Bitter taste receptors in the lungs could revolutionize asthma treatment

Bitter taste receptors in the lungs could revolutionize asthma treatment

Bitter taste receptors we have in our mouths were found to also exist in our lungs - what researchers discovered about these functioning receptors in the smooth muscle of the bronchus in the lungs may transform future treatment for asthma and obstructive lung diseases, scientists wrote in an article published in Nature Medicine. When bitter taste receptors in the lungs were exposed to certain doses of substances known to activate bitter taste receptors in the tongue, they opened up the airways better than most current medications are able to do.

Senior author, Stephen B. Liggett, M.D., a pulmonologist from the University of Maryland School of Medicine, said:

The detection of functioning taste receptors on smooth muscle of the bronchus in the lungs was so unexpected that we were at first quite skeptical ourselves.

Dr. Ligget explains that he and his colleagues discovered the existence of functioning bitter taste receptors in the lungs accidently during a previous and unrelated study which was examining how lung muscle receptors regulate airway tightening and expansion.

Air travels in and out of the lungs through the airways, one of the key steps for cell oxygen delivery throughout the human body. The smooth muscle airways tighten up when a patient has an asthma episode, undermining airflow and resulting in shortness of breath and wheezing, the authors explain.

The bitter taste buds in our tongue exist in clusters and send signals to the brain. The ones in the lungs do not exist in clusters, neither do they communicate bitter tastes with the brain - however, they are otherwise identical to those in the tongue; when exposed to substances with a bitter taste they respond in the same way.

In this latest study, Ligget and team exposed the airways and smooth muscle cells in the airways of humans and mice to bitter-tasting compounds. They also exposed the airways of mice with asthma to bitter-tasting compounds.

The scientists believe that the taste receptors in the lungs have the same purpose as those in our tongue - to warn against toxins.

Ligget said:

I initially thought the bitter-taste receptors in the lungs would prompt a 'fight or flight' response to a noxious inhalant, causing chest tightness and coughing so you would leave the toxic environment, but that's not what we found.

Our bitter taste receptors can be activated by thousands of non-toxic compounds if the doses are right. Some are natural, such as those from berries, trees or flowers, while others are synthetic.

Some of these substances, known to activate bitter taste receptors were used. The scientists were surprised that when the taste receptors were activated, the airways opened up.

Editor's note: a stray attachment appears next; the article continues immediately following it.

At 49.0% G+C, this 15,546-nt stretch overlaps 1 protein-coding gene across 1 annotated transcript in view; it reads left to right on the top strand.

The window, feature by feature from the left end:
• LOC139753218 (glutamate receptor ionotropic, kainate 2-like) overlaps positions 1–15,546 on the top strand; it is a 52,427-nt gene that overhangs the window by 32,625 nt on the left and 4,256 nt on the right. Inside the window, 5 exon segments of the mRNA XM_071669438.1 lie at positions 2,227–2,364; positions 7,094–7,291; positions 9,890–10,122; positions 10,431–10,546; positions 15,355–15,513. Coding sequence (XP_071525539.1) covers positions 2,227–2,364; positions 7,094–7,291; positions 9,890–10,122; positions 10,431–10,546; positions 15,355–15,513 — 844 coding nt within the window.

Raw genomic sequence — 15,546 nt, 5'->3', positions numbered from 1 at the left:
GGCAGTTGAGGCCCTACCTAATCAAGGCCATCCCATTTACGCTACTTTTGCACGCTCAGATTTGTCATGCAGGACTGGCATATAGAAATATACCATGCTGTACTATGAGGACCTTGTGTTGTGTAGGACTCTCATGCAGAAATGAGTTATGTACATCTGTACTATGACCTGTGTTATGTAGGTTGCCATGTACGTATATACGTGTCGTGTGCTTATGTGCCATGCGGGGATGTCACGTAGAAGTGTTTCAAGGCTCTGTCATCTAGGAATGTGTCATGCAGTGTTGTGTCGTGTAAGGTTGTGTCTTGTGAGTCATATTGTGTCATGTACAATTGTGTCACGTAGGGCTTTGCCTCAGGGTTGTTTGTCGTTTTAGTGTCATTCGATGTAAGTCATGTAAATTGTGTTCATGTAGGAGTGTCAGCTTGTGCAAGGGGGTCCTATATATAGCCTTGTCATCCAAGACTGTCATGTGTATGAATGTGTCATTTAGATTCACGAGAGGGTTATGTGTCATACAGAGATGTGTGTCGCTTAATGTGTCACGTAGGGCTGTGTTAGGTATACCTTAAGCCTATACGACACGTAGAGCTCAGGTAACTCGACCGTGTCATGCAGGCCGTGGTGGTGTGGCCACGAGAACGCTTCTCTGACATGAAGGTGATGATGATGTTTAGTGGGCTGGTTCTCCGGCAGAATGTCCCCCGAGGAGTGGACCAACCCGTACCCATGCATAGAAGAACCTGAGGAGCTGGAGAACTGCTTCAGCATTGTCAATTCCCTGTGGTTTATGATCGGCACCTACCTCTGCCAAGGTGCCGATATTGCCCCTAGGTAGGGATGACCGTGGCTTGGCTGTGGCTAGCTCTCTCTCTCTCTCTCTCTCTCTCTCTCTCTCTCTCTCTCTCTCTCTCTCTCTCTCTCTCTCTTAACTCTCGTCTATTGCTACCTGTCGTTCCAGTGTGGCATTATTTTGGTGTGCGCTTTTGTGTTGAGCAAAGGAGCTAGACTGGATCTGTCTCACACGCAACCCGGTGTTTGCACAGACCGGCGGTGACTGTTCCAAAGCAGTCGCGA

Ligget explained:

It turns out that the bitter compounds worked the opposite way from what we thought. They all opened the airway more extensively than any known drug that we have for treatment of asthma or chronic obstructive pulmonary disease (COPD).

Dr. Ligget and team are convinced that new therapies which work by activating the bitter taste receptors in the lungs, and consequently opening up the airways could transform future treatment for asthma, chronic bronchitis and emphysema. This could either replace current therapies, or improve them.

Chloroquine and quinine, very bitter substances, were found to open up the airways in mice with asthma - when their airways had been tightened up during an asthma attack. Saccharin, a sweetener with a bitter aftertaste, also relaxed the airways in mice with asthma.

Eating bitter foods will not have the desired effect, the scientists warn.

Ligget said:

Based on our research, we think that the best drugs would be chemical modifications of bitter compounds, which would be aerosolized and then inhaled into the lungs with an inhaler.

Another surprise was when they found that bitter compounds cause calcium levels to rise. They expected this to cause further contraction of the airways, but the opposite happened.

Principal author, Deepak A. Deshpande, Ph.D., an expert in how calcium controls muscles, said:

We always assumed that increased calcium in the smooth muscle cell caused it to contract, but we found that bitter compounds increase calcium and cause relaxation of airway muscle in a unique way. It appears that these taste receptors are wired to a special pool of calcium that is right at the edge of these cells.

E. Albert Reece, M.D., Ph.D., M.B.A., vice president for medical affairs at the University of Maryland and dean of the University of Maryland School of Medicine, said:

The work of this team exemplifies what it takes to make real improvements in treating certain diseases. These researchers were willing to take chances and ask questions about an unlikely concept. Why are taste receptors in the lungs? What do they do? Can we take advantage of them to devise a new therapy? In the end, their discoveries are in the best tradition of scientific research.

"Bitter taste receptors on airway smooth muscle bronchodilate by localized calcium signaling and reverse obstruction"

Deepak A Deshpande, Wayne C H Wang, Elizabeth L McIlmoyle, Kathryn S Robinett, Rachel M Schillinger, Steven S An, James S K Sham & Stephen B Liggett

Nature Medicine Year published: DOI: doi:10.1038/nm.2237

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Section Issues On Medicine: Disease